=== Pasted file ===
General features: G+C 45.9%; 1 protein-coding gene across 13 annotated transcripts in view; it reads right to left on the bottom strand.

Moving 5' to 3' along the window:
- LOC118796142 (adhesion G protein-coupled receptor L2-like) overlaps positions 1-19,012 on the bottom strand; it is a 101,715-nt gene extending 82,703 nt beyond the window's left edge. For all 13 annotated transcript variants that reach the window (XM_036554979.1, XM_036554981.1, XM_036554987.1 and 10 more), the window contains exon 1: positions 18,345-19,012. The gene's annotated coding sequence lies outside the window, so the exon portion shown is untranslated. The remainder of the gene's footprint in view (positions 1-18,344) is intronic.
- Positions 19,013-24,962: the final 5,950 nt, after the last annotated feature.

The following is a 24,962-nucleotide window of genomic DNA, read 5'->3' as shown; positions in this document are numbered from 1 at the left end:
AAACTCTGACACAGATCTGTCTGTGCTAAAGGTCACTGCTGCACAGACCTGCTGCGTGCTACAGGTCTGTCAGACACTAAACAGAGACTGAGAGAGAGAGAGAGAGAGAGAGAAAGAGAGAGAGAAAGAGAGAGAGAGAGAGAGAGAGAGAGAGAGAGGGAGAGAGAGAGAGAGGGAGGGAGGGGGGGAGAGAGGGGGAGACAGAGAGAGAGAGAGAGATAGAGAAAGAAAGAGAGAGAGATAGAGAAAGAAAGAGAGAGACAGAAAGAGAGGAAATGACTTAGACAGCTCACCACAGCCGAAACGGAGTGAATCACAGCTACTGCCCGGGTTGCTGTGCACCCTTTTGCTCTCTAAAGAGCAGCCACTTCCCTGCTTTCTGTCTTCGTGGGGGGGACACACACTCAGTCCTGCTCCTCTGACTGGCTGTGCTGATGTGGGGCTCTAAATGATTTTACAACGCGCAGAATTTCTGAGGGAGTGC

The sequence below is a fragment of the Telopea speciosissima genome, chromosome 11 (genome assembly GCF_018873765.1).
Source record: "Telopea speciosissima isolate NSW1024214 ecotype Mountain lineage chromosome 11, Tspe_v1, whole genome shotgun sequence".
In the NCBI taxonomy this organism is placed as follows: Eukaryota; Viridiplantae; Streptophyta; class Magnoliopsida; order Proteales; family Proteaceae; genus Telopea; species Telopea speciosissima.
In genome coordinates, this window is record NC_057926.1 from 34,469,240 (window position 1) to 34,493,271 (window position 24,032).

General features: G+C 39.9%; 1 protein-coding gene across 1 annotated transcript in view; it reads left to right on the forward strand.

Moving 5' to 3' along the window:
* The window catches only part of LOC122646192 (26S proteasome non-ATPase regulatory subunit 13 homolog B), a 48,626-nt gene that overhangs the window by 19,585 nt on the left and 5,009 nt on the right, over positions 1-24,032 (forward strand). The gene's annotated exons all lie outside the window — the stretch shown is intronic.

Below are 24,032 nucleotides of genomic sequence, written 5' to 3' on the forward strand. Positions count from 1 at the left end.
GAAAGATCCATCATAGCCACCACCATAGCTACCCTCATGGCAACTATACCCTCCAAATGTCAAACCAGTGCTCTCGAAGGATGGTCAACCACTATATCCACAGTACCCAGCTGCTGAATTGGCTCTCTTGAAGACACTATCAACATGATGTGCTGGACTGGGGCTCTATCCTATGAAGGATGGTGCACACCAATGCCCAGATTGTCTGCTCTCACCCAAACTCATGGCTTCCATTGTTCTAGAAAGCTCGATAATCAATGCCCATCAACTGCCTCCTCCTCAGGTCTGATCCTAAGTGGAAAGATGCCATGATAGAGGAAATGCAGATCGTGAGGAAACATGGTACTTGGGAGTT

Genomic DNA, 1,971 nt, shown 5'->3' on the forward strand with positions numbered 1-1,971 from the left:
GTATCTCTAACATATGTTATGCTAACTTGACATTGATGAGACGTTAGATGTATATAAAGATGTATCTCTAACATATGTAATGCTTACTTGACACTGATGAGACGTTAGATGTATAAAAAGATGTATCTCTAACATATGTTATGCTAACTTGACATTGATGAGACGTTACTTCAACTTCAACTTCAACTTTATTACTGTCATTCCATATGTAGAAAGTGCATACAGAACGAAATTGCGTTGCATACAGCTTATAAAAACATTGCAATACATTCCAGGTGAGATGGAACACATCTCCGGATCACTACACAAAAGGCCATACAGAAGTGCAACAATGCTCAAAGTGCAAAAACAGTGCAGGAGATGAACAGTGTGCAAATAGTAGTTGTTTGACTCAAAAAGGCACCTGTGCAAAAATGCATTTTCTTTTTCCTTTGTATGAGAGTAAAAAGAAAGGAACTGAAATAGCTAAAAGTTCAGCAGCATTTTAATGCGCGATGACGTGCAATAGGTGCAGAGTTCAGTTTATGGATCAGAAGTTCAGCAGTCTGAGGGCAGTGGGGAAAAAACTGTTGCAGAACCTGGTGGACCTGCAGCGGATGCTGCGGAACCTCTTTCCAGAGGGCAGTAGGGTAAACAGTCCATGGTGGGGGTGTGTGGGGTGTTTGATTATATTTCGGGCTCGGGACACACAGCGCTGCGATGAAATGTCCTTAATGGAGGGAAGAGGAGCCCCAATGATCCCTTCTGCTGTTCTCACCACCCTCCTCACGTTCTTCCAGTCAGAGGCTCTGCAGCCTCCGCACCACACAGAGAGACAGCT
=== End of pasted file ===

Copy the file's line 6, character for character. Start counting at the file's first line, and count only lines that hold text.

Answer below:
AAACTCTGACACAGATCTGTCTGTGCTAAAGGTCACTGCTGCACAGACCTGCTGCGTGCTACAGGTCTGTCAGACACTAAACAGAGACTGAGAGAGAGAGAGAGAGAGAGAGAAAGAGAGAGAGAAAGAGAGAGAGAGAGAGAGAGAGAGAGAGAGAGGGAGAGAGAGAGAGAGGGAGGGAGGGGGGGAGAGAGGGGGAGACAGAGAGAGAGAGAGAGATAGAGAAAGAAAGAGAGAGAGATAGAGAAAGAAAGAGAGAGACAGAAAGAGAGGAAATGACTTAGACAGCTCACCACAGCCGAAACGGAGTGAATCACAGCTACTGCCCGGGTTGCTGTGCACCCTTTTGCTCTCTAAAGAGCAGCCACTTCCCTGCTTTCTGTCTTCGTGGGGGGGACACACACTCAGTCCTGCTCCTCTGACTGGCTGTGCTGATGTGGGGCTCTAAATGATTTTACAACGCGCAGAATTTCTGAGGGAGTGC